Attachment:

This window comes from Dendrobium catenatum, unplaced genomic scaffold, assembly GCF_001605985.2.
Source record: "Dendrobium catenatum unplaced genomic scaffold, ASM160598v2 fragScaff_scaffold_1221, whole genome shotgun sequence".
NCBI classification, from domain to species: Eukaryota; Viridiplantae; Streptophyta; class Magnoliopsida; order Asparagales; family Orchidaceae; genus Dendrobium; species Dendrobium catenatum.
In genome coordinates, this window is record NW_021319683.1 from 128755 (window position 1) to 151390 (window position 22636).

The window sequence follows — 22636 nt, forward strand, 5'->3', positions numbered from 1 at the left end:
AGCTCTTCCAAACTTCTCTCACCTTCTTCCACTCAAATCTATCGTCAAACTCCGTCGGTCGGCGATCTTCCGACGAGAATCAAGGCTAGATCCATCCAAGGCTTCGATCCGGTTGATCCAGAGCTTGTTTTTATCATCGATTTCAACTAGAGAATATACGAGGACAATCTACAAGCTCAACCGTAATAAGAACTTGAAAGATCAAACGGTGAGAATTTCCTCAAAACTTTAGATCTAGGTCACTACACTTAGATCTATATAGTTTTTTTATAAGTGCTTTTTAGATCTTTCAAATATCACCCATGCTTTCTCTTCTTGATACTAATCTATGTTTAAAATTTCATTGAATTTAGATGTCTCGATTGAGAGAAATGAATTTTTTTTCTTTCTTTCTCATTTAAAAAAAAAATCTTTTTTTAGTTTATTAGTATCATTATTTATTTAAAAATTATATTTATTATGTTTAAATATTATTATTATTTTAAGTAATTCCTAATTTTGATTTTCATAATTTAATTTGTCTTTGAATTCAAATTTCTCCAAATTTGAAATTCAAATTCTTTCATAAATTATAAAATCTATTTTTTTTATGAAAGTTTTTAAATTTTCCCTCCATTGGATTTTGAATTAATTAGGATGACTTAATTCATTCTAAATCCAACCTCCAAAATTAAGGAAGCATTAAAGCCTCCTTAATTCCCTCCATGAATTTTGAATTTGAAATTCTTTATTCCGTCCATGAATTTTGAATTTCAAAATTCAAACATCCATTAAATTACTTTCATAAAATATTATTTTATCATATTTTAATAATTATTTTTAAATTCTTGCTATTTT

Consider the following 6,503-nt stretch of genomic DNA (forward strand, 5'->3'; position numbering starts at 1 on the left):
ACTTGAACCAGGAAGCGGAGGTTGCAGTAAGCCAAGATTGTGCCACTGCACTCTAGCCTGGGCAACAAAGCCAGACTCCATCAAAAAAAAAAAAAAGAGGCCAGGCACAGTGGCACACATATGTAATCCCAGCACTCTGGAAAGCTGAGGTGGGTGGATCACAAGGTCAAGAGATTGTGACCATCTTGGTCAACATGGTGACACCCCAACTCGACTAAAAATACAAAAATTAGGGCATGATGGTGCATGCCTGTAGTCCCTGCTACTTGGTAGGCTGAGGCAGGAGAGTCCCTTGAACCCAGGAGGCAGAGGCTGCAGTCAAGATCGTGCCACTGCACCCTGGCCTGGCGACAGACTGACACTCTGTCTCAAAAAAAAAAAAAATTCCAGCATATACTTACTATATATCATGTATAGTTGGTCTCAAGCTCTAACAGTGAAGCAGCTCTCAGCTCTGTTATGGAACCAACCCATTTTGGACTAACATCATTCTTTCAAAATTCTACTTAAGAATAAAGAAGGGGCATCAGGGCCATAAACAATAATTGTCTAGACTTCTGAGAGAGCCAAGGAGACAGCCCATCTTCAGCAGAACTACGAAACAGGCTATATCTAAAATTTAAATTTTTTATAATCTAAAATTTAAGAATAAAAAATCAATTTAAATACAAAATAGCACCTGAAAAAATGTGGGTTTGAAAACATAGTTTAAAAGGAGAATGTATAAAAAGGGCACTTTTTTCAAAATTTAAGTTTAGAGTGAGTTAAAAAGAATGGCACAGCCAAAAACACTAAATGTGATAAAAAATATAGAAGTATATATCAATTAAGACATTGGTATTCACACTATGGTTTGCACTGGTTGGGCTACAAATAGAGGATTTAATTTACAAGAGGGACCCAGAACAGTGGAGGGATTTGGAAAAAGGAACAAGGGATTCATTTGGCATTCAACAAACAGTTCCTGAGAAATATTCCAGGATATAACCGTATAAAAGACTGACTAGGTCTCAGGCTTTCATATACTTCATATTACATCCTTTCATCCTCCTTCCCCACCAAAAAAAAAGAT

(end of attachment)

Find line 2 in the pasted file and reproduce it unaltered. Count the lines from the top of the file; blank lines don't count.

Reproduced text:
Source record: "Dendrobium catenatum unplaced genomic scaffold, ASM160598v2 fragScaff_scaffold_1221, whole genome shotgun sequence".